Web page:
17 April 2019
Growing up in a large family with five brothers, food has always been a central part of Kate Primavera’s life – and now she has turned it into her career.
The 21-year-old from Maryborough graduated from USC this month with a Bachelor of Nutrition and Dietetics.
She is now working with Healthy Lifestyles Australia, providing individualised nutrition care and support to patients in a private hospital, as well as to people at clinics and nursing homes across the Wide Bay.
“The most rewarding aspect of my new job is knowing that each day I have the opportunity to make a difference to those in regional areas and provide health care that has not always been accessible here,” the former St Mary’s College student said.
“Dietitians are often known as the 'food police' and my ultimate career goal is to build-up our reputation and change people’s perceptions of what we do,” she said.
“We are dietitians because we love food and we want to help people through evidenced-based nutritional advice.”
A career based on health and wellness was a natural progression for Kate, whose childhood was filled with competitive swimming and classical ballet, jazz, tap and contemporary dance classes and concerts with her five brothers, including her twin Peter.
“Cooking is a great interest of mine and I love exploring the outdoors and being among nature,” Kate said.
She gained further insights into health through working with USC Sport in the High Performance Sport precinct, home to Sunshine Coast Lightning, the USC Spartans’ Olympic and Paralympic swimming teams, and the Australian Cycling Academy.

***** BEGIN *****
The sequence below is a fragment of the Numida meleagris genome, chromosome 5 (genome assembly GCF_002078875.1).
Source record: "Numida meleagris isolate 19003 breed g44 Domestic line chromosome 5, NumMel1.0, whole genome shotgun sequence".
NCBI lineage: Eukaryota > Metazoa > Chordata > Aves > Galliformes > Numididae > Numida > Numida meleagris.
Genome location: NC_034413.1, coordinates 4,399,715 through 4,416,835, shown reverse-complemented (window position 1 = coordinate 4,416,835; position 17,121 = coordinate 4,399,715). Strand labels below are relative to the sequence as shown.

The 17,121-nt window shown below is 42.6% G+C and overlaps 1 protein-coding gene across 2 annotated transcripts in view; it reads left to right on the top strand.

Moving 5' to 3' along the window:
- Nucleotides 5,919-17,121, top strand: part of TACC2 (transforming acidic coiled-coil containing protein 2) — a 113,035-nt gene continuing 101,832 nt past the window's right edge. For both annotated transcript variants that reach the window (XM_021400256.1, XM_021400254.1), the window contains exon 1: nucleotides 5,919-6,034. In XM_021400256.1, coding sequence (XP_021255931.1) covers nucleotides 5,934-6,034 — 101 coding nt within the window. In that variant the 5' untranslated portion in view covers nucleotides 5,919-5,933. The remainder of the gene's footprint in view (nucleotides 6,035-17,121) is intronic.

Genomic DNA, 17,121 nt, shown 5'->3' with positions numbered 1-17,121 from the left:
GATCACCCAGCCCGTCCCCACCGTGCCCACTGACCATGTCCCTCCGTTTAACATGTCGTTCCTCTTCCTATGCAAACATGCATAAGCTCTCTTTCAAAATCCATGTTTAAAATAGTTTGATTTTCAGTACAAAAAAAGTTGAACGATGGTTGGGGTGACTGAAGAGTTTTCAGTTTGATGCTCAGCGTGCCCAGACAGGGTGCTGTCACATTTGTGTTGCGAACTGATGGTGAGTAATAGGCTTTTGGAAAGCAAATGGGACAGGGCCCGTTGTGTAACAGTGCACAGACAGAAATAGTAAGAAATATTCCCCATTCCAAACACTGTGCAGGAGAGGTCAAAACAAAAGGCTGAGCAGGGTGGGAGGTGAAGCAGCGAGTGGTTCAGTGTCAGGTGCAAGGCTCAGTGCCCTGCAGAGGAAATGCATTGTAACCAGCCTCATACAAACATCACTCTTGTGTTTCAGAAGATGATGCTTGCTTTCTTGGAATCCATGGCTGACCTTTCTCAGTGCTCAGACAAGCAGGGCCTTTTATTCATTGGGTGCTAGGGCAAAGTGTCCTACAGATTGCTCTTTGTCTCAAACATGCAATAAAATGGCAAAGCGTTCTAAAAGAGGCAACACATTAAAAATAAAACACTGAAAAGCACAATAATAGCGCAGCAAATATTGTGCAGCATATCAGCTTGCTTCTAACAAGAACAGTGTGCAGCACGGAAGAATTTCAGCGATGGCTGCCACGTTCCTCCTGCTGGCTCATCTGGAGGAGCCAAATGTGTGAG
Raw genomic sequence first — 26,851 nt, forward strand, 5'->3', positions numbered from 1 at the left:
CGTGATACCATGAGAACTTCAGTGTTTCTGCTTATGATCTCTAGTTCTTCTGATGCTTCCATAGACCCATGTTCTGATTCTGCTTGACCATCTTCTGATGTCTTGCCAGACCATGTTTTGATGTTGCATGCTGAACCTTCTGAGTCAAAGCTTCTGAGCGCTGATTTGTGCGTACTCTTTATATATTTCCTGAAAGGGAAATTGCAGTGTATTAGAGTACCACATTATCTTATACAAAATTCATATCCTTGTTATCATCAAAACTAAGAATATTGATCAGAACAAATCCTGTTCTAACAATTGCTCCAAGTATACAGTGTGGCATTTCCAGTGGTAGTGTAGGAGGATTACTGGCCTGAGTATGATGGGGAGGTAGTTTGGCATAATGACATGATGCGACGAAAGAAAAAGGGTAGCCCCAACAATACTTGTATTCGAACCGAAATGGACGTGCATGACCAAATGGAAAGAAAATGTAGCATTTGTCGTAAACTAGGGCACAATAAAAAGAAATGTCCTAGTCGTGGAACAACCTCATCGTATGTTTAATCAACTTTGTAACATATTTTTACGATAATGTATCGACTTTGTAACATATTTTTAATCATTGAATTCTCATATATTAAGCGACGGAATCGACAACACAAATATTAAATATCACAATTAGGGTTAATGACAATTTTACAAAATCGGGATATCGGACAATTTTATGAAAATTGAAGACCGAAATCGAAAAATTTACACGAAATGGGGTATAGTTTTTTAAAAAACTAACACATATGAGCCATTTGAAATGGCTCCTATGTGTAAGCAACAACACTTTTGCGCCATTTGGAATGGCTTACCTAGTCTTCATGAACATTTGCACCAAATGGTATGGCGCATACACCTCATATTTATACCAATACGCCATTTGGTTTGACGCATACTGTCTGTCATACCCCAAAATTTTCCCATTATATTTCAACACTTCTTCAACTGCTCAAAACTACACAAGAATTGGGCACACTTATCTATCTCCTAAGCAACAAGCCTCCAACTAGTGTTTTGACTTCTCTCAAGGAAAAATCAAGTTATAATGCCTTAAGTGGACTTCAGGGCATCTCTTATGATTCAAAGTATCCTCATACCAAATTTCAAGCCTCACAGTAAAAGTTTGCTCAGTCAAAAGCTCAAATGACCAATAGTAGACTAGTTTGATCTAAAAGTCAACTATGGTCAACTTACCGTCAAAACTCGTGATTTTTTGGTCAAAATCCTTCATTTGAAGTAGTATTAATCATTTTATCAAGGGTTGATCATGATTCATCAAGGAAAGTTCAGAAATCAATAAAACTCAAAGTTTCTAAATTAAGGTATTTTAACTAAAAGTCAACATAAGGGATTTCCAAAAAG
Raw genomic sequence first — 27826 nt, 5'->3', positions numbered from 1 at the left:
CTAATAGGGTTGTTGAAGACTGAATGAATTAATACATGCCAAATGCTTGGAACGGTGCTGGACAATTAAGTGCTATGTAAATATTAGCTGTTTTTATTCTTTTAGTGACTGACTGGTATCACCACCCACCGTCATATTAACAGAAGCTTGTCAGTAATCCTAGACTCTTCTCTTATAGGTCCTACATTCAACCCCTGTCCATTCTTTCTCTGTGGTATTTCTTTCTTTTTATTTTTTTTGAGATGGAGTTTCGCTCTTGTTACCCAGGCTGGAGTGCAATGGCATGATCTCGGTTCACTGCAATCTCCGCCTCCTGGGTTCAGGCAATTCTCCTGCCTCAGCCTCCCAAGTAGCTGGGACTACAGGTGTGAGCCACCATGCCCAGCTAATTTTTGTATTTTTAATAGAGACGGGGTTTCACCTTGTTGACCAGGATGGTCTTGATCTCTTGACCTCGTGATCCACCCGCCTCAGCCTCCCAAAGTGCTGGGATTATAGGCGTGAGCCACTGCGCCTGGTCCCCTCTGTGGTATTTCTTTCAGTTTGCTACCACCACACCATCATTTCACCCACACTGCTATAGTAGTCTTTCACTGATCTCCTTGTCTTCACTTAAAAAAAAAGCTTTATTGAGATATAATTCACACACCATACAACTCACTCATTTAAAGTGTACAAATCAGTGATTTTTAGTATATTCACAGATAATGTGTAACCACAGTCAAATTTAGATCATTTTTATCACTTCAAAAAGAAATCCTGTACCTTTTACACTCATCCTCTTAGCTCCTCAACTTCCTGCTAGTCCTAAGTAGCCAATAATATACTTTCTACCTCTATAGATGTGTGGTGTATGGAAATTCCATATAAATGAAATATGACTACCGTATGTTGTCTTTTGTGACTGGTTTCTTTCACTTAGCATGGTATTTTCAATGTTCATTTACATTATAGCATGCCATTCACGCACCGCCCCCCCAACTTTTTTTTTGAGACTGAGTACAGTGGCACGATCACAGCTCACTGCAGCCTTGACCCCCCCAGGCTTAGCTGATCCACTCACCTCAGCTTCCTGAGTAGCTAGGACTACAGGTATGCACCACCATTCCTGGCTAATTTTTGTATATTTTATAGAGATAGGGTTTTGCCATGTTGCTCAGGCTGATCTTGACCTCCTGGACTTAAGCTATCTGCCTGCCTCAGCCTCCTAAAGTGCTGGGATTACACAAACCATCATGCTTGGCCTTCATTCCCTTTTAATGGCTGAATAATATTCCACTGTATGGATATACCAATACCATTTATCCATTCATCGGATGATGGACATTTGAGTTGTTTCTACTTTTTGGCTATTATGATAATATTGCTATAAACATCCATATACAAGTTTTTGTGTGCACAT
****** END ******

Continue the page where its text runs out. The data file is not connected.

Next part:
“I spent four years with USC Sport while I completed my degree and I am very grateful for the wonderful team I worked with and the learning opportunities this provided,” Kate said.
“It contributed invaluable skills that transfered into my current career and helped me to come out of my shell to really build my confidence and communication skills.”
USC’s outstanding sporting facilities were among the reasons Kate chose to study at the Sunshine Coast campus, as were the size of the campus and its proximity to Maryborough.
“I was attracted to a smaller campus after growing up in a regional space, as the larger universities seemed much more overwhelming and less personal,” she said.
“My clinical placement in Maryborough and Hervey Bay was a valuable element of my degree, and I was fortunate to be able to connect with dietitians and other health professionals.”
Kate said her studies had provided a solid foundation of knowledge that she was now applying to real-life situations to provide the best possible care for clients and patients.
“As a dietitian, I have made a commitment to life-long learning and this is the perfect position to kick start my career. Every day is different and will expose me to a large variety of dietetics work across private, clinical and public health roles,” she said.
Applications are open to study at USC, starting Semester 2.